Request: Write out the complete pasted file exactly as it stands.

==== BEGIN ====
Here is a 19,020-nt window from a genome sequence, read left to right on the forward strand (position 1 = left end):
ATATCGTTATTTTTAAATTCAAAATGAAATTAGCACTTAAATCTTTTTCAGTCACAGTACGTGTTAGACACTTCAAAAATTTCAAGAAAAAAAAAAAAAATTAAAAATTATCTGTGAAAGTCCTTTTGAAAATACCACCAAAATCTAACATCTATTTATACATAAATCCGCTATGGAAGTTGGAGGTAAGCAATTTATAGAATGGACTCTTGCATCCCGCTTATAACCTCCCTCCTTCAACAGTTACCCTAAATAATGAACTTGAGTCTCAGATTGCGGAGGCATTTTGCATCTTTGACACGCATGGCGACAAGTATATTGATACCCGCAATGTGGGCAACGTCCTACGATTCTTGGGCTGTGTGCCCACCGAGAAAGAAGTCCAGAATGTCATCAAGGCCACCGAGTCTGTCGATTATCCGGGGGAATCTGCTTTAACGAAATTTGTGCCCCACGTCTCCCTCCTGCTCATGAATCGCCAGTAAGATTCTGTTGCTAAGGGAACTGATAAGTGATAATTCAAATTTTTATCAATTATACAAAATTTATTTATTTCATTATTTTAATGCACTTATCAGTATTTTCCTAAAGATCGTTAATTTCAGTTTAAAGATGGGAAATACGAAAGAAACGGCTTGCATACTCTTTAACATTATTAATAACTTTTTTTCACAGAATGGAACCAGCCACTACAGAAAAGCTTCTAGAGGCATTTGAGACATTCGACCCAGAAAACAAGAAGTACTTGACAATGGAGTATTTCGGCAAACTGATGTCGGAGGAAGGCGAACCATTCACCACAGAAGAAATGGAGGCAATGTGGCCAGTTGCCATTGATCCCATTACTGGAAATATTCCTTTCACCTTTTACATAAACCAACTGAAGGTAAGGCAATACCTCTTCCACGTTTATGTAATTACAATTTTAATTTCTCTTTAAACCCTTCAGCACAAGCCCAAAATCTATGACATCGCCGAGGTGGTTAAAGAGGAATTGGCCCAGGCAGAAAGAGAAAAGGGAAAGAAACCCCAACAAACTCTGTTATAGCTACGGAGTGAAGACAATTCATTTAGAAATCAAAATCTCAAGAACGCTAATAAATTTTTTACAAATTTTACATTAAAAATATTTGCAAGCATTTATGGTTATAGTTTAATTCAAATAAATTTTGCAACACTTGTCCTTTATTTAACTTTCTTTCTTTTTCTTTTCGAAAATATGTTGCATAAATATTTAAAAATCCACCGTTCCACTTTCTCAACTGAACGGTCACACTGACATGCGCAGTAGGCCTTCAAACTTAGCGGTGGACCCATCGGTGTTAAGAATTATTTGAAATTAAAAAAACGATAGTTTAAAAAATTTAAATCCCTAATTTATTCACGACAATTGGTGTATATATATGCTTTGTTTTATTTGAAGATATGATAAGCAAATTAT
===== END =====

Here is a 19,020-nt window from a genome sequence, read left to right on the forward strand (position 1 = left end):
ATATCGTTATTTTTAAATTCAAAATGAAATTAGCACTTAAATCTTTTTCAGTCACAGTACGTGTTAGACACTTCAAAAATTTCAAGAAAAAAAAAAAAAATTAAAAATTATCTGTGAAAGTCCTTTTGAAAATACCACCAAAATCTAACATCTATTTATACATAAATCCGCTATGGAAGTTGGAGGTAAGCAATTTATAGAATGGACTCTTGCATCCCGCTTATAACCTCCCTCCTTCAACAGTTACCCTAAATAATGAACTTGAGTCTCAGATTGCGGAGGCATTTTGCATCTTTGACACGCATGGCGACAAGTATATTGATACCCGCAATGTGGGCAACGTCCTACGATTCTTGGGCTGTGTGCCCACCGAGAAAGAAGTCCAGAATGTCATCAAGGCCACCGAGTCTGTCGATTATCCGGGGGAATCTGCTTTAACGAAATTTGTGCCCCACGTCTCCCTCCTGCTCATGAATCGCCAGTAAGATTCTGTTGCTAAGGGAACTGATAAGTGATAATTCAAATTTTTATCAATTATACAAAATTTATTTATTTCATTATTTTAATGCACTTATCAGTATTTTCCTAAAGATCGTTAATTTCAGTTTAAAGATGGGAAATACGAAAGAAACGGCTTGCATACTCTTTAACATTATTAATAACTTTTTTTCACAGAATGGAACCAGCCACTACAGAAAAGCTTCTAGAGGCATTTGAGACATTCGACCCAGAAAACAAGAAGTACTTGACAATGGAGTATTTCGGCAAACTGATGTCGGAGGAAGGCGAACCATTCACCACAGAAGAAATGGAGGCAATGTGGCCAGTTGCCATTGATCCCATTACTGGAAATATTCCTTTCACCTTTTACATAAACCAACTGAAGGTAAGGCAATACCTCTTCCACGTTTATGTAATTACAATTTTAATTTCTCTTTAAACCCTTCAGCACAAGCCCAAAATCTATGACATCGCCGAGGTGGTTAAAGAGGAATTGGCCCAGGCAGAAAGAGAAAAGGGAAAGAAACCCCAACAAACTCTGTTATAGCTACGGAGTGAAGACAATTCATTTAGAAATCAAAATCTCAAGAACGCTAATAAATTTTTTACAAATTTTACATTAAAAATATTTGCAAGCATTTATGGTTATAGTTTAATTCAAATAAATTTTGCAACACTTGTCCTTTATTTAACTTTCTTTCTTTTTCTTTTCGAAAATATGTTGCATAAATATTTAAAAATCCACCGTTCCACTTTCTCAACTGAACGGTCACACTGACATGCGCAGTAGGCCTTCAAACTTAGCGGTGGACCCATCGGTGTTAAGAATTATTTGAAATTAAAAAAACGATAGTTTAAAAAATTTAAATCCCTAATTTATTCACGACAATTGGTGTATATATATGCTTTGTTTTATTTGAAGATATGATAAGCAAATTAT